Regulating fake news: The right to freedom of expression in the era of emergency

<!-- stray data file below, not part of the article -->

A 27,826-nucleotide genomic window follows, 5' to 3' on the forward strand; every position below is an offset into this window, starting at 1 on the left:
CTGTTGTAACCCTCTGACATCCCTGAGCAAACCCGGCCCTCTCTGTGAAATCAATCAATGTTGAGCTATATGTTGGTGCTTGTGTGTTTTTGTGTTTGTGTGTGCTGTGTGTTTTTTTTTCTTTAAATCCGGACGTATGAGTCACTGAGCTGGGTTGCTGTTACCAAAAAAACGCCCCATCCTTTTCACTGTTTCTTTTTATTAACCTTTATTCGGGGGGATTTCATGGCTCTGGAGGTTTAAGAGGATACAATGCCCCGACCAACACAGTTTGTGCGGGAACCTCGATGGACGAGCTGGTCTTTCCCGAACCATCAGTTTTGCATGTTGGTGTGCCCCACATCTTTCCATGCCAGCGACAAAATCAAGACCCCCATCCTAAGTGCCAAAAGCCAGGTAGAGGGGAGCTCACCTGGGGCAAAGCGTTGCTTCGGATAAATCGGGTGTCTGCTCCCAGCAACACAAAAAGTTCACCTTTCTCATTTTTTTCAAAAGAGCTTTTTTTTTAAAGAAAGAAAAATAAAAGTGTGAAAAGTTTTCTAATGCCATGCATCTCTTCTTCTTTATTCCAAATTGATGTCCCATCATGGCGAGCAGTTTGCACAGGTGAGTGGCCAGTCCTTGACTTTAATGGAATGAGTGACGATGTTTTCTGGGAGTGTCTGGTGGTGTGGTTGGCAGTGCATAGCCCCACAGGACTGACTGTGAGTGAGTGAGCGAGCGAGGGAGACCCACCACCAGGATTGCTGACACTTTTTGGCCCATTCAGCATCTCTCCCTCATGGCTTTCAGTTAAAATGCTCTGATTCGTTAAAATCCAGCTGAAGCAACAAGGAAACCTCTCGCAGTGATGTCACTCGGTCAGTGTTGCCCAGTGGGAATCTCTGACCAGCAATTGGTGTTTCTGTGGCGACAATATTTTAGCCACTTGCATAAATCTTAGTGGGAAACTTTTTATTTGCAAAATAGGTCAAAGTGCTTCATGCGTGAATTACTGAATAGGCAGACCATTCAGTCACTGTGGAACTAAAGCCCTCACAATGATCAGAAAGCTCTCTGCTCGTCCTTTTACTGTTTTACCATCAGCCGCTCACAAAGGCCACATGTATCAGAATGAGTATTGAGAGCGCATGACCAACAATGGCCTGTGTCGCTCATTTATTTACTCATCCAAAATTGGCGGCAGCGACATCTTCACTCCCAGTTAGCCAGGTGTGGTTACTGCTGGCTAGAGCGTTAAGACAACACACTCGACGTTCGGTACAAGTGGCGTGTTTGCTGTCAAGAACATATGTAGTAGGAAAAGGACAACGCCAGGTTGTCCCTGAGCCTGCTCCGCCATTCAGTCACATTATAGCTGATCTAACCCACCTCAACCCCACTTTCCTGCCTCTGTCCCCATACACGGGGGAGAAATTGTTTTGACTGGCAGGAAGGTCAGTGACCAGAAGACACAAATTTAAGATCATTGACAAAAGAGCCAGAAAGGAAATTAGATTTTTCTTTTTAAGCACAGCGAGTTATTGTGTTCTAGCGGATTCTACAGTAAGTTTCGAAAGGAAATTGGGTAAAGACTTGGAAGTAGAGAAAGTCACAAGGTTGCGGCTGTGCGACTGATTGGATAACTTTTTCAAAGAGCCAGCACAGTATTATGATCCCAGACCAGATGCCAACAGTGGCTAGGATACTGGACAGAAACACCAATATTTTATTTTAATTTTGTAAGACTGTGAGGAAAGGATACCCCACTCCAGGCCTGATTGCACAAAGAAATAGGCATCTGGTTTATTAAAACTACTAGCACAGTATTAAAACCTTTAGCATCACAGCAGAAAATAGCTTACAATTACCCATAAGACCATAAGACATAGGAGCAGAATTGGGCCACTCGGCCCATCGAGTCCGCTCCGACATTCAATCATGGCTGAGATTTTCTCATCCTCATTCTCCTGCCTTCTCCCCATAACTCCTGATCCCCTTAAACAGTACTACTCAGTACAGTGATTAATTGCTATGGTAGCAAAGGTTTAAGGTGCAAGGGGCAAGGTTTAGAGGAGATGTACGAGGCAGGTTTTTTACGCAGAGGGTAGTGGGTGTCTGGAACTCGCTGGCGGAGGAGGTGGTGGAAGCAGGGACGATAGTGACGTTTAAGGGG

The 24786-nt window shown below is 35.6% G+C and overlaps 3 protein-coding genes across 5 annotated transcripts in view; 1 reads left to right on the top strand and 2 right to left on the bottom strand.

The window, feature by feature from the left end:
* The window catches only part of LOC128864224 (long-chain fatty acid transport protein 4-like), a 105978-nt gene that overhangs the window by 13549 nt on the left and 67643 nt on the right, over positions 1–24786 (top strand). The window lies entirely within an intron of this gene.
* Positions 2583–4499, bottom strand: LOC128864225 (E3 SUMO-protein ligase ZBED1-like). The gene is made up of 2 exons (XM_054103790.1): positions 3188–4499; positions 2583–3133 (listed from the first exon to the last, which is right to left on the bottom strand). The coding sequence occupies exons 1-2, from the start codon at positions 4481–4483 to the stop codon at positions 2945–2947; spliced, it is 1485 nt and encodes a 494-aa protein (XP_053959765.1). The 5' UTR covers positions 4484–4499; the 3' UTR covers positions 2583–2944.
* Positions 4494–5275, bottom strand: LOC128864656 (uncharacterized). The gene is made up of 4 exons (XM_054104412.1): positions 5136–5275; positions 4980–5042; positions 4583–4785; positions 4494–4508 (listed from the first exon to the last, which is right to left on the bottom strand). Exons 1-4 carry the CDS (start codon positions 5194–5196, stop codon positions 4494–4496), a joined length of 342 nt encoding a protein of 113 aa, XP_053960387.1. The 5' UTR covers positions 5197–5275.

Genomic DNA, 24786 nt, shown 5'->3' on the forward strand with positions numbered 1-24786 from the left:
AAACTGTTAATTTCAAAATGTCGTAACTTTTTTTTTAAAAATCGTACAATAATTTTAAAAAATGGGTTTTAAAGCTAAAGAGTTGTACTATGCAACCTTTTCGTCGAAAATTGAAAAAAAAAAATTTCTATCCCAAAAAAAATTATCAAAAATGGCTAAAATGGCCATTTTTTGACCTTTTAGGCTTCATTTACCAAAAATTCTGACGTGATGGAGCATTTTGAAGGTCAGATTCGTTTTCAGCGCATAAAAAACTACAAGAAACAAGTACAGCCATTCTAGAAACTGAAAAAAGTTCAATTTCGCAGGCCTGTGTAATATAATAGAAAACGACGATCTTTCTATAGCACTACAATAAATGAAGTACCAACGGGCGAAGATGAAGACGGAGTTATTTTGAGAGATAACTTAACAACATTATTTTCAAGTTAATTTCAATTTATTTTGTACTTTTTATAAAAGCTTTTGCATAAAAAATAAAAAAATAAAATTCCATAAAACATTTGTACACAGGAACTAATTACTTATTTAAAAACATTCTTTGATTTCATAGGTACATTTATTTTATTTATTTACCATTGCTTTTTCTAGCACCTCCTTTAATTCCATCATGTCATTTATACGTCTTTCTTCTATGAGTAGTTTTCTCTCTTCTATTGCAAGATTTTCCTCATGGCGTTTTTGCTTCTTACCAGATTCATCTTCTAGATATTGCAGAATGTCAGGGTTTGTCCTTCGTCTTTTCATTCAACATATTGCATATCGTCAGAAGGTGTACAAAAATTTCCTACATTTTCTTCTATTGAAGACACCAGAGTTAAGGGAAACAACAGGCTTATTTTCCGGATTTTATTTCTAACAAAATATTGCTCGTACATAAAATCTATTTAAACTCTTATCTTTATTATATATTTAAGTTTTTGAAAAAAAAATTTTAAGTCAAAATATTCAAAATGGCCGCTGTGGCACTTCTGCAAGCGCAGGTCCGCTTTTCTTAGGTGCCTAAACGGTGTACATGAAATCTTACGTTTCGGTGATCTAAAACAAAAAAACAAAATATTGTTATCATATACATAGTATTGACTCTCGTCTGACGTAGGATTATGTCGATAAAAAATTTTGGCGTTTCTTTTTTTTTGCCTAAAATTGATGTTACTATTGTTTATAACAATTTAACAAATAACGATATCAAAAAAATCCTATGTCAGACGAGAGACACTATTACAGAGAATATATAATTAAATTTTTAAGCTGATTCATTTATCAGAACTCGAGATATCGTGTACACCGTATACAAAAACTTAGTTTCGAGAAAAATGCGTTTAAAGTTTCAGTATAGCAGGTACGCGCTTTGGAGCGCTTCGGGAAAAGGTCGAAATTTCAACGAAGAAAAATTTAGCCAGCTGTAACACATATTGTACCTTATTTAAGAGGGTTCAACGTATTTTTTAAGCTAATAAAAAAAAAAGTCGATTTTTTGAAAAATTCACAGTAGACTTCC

Governments around the world are strictly regulating information on social media in the interests of addressing fake news. There is, however, a risk that the uncontrolled spread of information could increase the adverse effects of the Covid-19 health emergency through the influence of false and misleading news. Yet, governments may well use health emergency regulation as a pretext for implementing draconian restrictions on the right to freedom of expression, as well as increasing social media censorship. This article seeks to challenge the stringent legislative and administrative measures governments have recently put in place in order to analyse their negative implications for the right to freedom of expression and suggest different regulatory approaches in the context of public law. These controversial government policies are discussed in order to clarify why freedom of expression cannot be allowed to be jeopardised in the process of trying to manage fake news. Firstly, an analysis of the legal definition of fake news in academia is presented in order to establish the essential characteristics of the phenomenon (Section 2). Secondly, the legislative and administrative measures implemented by governments at both international (Section 3) and EU levels (Section 4) are assessed, showing how they may undermine a core human right by curtailing freedom of expression. Then, starting from the premise of social media as a “watchdog” of democracy, and moving on to the contention that fake news is a phenomenon of “mature” democracy, the article argues that public law already protects freedom of expression and ensures its effectiveness at the international and EU levels through some fundamental rules (Section 5). There follows a discussion of the key regulatory approaches, and, as an alternative to government intervention, self-regulation and especially empowering users are proposed as strategies to effectively manage fake news by mitigating the risks of undue interference by regulators in the right to freedom of expression (Section 6). The article concludes by offering some remarks on the proposed solution and in particular by recommending the implementation of reliability ratings on social media platforms (Section 7).
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